Warning for residents and motorists to prepare for severe weather
Motorists and residents in the south have been warned to prepare for severe gale force winds and rain on Sunday night (October 27) through to Monday morning.
The Highways Agency has asked drivers to plan for travel disruption because the Met Office has issued a severe weather alert across the south, as well as the south west and east.
Gale force winds with speeds of between 60mph and 80mph are expected along the coast. Up to 40mm of rain is forecast which is likely to cause localised flooding and disrupt rush hour travel on roads, rail and ferry crossings.
Highways Agency Crisis Management Coordinator Martin Hobbs said: “Be aware of sudden gusts of wind, and give high-sided vehicles, caravans, motorbikes and bicycles plenty of space. In the event of persistent high winds we may need to close certain bridges to traffic for a period, so please be alert for warnings of closures and follow signposted diversion routes.”
Hampshire County Council suggested an increased likelihood of falling trees and flooding. Accredited Community Safety Officers will be on hand to provide extra man-power for residents if required.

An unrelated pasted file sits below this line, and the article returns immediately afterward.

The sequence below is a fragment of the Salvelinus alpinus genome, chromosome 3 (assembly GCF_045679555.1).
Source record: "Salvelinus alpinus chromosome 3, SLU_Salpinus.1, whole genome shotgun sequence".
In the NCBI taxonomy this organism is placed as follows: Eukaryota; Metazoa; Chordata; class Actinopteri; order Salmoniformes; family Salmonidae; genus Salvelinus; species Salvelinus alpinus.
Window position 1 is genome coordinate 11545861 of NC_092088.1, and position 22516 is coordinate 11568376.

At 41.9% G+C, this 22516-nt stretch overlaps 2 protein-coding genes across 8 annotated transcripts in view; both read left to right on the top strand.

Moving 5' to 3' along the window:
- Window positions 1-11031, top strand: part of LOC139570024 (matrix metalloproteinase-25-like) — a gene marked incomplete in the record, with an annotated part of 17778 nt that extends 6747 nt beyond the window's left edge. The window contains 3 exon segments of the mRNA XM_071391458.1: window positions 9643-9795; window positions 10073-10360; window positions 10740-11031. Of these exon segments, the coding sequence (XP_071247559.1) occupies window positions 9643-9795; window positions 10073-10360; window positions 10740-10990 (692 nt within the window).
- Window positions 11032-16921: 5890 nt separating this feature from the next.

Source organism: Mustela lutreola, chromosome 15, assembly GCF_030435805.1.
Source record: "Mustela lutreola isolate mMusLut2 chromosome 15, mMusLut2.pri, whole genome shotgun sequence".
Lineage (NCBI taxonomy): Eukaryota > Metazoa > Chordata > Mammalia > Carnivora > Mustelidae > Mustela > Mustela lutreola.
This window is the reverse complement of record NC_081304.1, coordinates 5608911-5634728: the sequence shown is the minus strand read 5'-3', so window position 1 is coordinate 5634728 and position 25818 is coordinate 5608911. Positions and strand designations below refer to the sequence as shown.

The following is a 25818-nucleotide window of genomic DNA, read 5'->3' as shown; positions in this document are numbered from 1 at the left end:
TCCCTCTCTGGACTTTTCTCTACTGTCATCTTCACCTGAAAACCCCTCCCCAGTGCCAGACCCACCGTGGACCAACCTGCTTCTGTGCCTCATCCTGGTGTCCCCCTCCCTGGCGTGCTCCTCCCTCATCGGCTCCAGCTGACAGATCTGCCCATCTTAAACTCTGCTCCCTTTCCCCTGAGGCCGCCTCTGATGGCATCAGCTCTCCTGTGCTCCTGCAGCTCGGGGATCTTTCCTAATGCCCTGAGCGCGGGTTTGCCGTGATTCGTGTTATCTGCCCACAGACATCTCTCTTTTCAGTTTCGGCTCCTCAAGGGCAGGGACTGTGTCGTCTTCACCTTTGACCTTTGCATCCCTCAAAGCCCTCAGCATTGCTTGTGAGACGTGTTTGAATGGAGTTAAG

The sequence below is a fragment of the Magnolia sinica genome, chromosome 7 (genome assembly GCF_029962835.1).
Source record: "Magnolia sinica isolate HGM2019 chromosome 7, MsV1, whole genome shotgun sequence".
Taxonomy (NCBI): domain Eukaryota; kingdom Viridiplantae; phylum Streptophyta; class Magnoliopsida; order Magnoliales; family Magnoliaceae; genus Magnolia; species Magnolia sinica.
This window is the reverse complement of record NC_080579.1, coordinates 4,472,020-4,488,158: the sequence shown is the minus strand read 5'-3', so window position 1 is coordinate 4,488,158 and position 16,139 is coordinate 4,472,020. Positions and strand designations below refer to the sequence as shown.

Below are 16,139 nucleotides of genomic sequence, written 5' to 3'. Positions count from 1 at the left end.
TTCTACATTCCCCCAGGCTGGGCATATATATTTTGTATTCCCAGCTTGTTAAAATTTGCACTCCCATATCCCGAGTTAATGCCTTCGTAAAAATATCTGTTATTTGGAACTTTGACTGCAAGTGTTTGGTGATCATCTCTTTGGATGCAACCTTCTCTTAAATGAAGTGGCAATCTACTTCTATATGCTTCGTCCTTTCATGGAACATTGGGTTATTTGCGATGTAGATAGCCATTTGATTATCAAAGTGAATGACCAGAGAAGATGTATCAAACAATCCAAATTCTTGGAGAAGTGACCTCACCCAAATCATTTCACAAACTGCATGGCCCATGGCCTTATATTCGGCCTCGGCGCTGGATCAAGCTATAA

Residents have been advised to plan for disruption and secure loose outdoor items such as garden furniture or ladders and securely fasten doors, windows, loft trapdoors and storm shutters.
Councillor Seán Woodward, Executive Member for Economy, Transport and Environment at Hampshire County Council, said: “If the forecast is accurate, Hampshire is in for some extreme wet and windy conditions. Our highways teams are ready with additional support from extra tree crews, gully tankers and emergency response teams on stand-by to help keep Hampshire moving, by dealing with fallen branches or trees and flooded roads.
“Do not attempt to use fords and be extra careful driving through any road surface water because it may be difficult to judge its depth. Be patient and considerate to other road users.
“Spare a thought too for cyclists and any pedestrians walking along the road side, so that they are not showered by puddle water thrown up from the road by moving vehicles.”